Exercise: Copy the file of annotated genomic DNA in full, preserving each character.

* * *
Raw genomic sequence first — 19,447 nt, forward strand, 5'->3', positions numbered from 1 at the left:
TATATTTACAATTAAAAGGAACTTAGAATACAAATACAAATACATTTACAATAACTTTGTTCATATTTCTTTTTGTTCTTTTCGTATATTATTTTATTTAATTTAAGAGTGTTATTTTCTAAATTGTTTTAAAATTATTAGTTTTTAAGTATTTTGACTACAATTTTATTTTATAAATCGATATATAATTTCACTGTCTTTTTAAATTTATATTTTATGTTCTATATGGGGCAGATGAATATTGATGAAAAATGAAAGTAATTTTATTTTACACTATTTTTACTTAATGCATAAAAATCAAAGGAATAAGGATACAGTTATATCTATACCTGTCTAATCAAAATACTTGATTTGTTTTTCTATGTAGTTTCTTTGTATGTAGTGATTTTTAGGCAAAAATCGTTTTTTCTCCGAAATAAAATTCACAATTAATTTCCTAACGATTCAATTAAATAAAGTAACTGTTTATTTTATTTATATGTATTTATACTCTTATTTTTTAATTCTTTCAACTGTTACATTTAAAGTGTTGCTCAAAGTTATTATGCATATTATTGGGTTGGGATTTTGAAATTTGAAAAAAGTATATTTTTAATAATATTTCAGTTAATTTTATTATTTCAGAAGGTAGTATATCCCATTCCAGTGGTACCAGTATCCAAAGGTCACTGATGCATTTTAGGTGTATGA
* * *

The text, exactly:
Raw genomic sequence first — 19,447 nt, forward strand, 5'->3', positions numbered from 1 at the left:
TATATTTACAATTAAAAGGAACTTAGAATACAAATACAAATACATTTACAATAACTTTGTTCATATTTCTTTTTGTTCTTTTCGTATATTATTTTATTTAATTTAAGAGTGTTATTTTCTAAATTGTTTTAAAATTATTAGTTTTTAAGTATTTTGACTACAATTTTATTTTATAAATCGATATATAATTTCACTGTCTTTTTAAATTTATATTTTATGTTCTATATGGGGCAGATGAATATTGATGAAAAATGAAAGTAATTTTATTTTACACTATTTTTACTTAATGCATAAAAATCAAAGGAATAAGGATACAGTTATATCTATACCTGTCTAATCAAAATACTTGATTTGTTTTTCTATGTAGTTTCTTTGTATGTAGTGATTTTTAGGCAAAAATCGTTTTTTCTCCGAAATAAAATTCACAATTAATTTCCTAACGATTCAATTAAATAAAGTAACTGTTTATTTTATTTATATGTATTTATACTCTTATTTTTTAATTCTTTCAACTGTTACATTTAAAGTGTTGCTCAAAGTTATTATGCATATTATTGGGTTGGGATTTTGAAATTTGAAAAAAGTATATTTTTAATAATATTTCAGTTAATTTTATTATTTCAGAAGGTAGTATATCCCATTCCAGTGGTACCAGTATCCAAAGGTCACTGATGCATTTTAGGTGTATGA